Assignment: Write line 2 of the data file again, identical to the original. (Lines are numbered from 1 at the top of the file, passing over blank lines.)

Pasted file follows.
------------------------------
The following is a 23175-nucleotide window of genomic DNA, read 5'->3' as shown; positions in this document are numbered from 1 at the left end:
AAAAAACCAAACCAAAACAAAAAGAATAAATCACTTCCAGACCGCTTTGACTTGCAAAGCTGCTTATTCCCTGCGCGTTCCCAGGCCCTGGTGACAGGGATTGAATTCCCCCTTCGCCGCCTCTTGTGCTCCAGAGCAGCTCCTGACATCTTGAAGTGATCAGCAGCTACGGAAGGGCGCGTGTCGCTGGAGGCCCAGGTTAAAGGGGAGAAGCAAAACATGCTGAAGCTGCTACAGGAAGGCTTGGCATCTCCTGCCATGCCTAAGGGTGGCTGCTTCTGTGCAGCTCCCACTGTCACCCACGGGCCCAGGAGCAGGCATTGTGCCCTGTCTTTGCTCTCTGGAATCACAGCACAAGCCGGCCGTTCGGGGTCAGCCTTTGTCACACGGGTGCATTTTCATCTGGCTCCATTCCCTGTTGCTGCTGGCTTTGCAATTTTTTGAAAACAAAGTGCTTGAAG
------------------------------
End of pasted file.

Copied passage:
AAAAAACCAAACCAAAACAAAAAGAATAAATCACTTCCAGACCGCTTTGACTTGCAAAGCTGCTTATTCCCTGCGCGTTCCCAGGCCCTGGTGACAGGGATTGAATTCCCCCTTCGCCGCCTCTTGTGCTCCAGAGCAGCTCCTGACATCTTGAAGTGATCAGCAGCTACGGAAGGGCGCGTGTCGCTGGAGGCCCAGGTTAAAGGGGAGAAGCAAAACATGCTGAAGCTGCTACAGGAAGGCTTGGCATCTCCTGCCATGCCTAAGGGTGGCTGCTTCTGTGCAGCTCCCACTGTCACCCACGGGCCCAGGAGCAGGCATTGTGCCCTGTCTTTGCTCTCTGGAATCACAGCACAAGCCGGCCGTTCGGGGTCAGCCTTTGTCACACGGGTGCATTTTCATCTGGCTCCATTCCCTGTTGCTGCTGGCTTTGCAATTTTTTGAAAACAAAGTGCTTGAAG